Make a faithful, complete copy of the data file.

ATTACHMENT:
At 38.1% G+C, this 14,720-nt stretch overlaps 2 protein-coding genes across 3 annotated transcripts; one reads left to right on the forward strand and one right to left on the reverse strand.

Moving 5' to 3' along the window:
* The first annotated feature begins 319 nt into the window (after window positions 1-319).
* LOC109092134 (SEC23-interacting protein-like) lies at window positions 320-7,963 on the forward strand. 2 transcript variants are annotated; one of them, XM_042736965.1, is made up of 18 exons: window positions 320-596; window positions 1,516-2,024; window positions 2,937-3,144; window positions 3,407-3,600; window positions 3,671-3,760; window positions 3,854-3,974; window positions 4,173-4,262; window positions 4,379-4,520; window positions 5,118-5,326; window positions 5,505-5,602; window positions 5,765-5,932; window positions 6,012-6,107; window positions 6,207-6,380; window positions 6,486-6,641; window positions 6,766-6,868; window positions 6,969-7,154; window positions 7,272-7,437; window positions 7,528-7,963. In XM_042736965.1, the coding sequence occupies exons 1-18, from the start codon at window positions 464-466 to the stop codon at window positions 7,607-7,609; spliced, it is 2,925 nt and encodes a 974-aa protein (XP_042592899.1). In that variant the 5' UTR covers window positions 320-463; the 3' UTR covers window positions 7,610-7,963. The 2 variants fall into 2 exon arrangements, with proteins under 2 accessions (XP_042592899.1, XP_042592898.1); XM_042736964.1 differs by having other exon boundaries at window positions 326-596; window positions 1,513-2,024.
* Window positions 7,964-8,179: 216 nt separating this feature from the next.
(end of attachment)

At 38.1% G+C, this 14,720-nt stretch overlaps 2 protein-coding genes across 3 annotated transcripts; one reads left to right on the forward strand and one right to left on the reverse strand.

Moving 5' to 3' along the window:
* The first annotated feature begins 319 nt into the window (after window positions 1-319).
* LOC109092134 (SEC23-interacting protein-like) lies at window positions 320-7,963 on the forward strand. 2 transcript variants are annotated; one of them, XM_042736965.1, is made up of 18 exons: window positions 320-596; window positions 1,516-2,024; window positions 2,937-3,144; window positions 3,407-3,600; window positions 3,671-3,760; window positions 3,854-3,974; window positions 4,173-4,262; window positions 4,379-4,520; window positions 5,118-5,326; window positions 5,505-5,602; window positions 5,765-5,932; window positions 6,012-6,107; window positions 6,207-6,380; window positions 6,486-6,641; window positions 6,766-6,868; window positions 6,969-7,154; window positions 7,272-7,437; window positions 7,528-7,963. In XM_042736965.1, the coding sequence occupies exons 1-18, from the start codon at window positions 464-466 to the stop codon at window positions 7,607-7,609; spliced, it is 2,925 nt and encodes a 974-aa protein (XP_042592899.1). In that variant the 5' UTR covers window positions 320-463; the 3' UTR covers window positions 7,610-7,963. The 2 variants fall into 2 exon arrangements, with proteins under 2 accessions (XP_042592899.1, XP_042592898.1); XM_042736964.1 differs by having other exon boundaries at window positions 326-596; window positions 1,513-2,024.
* Window positions 7,964-8,179: 216 nt separating this feature from the next.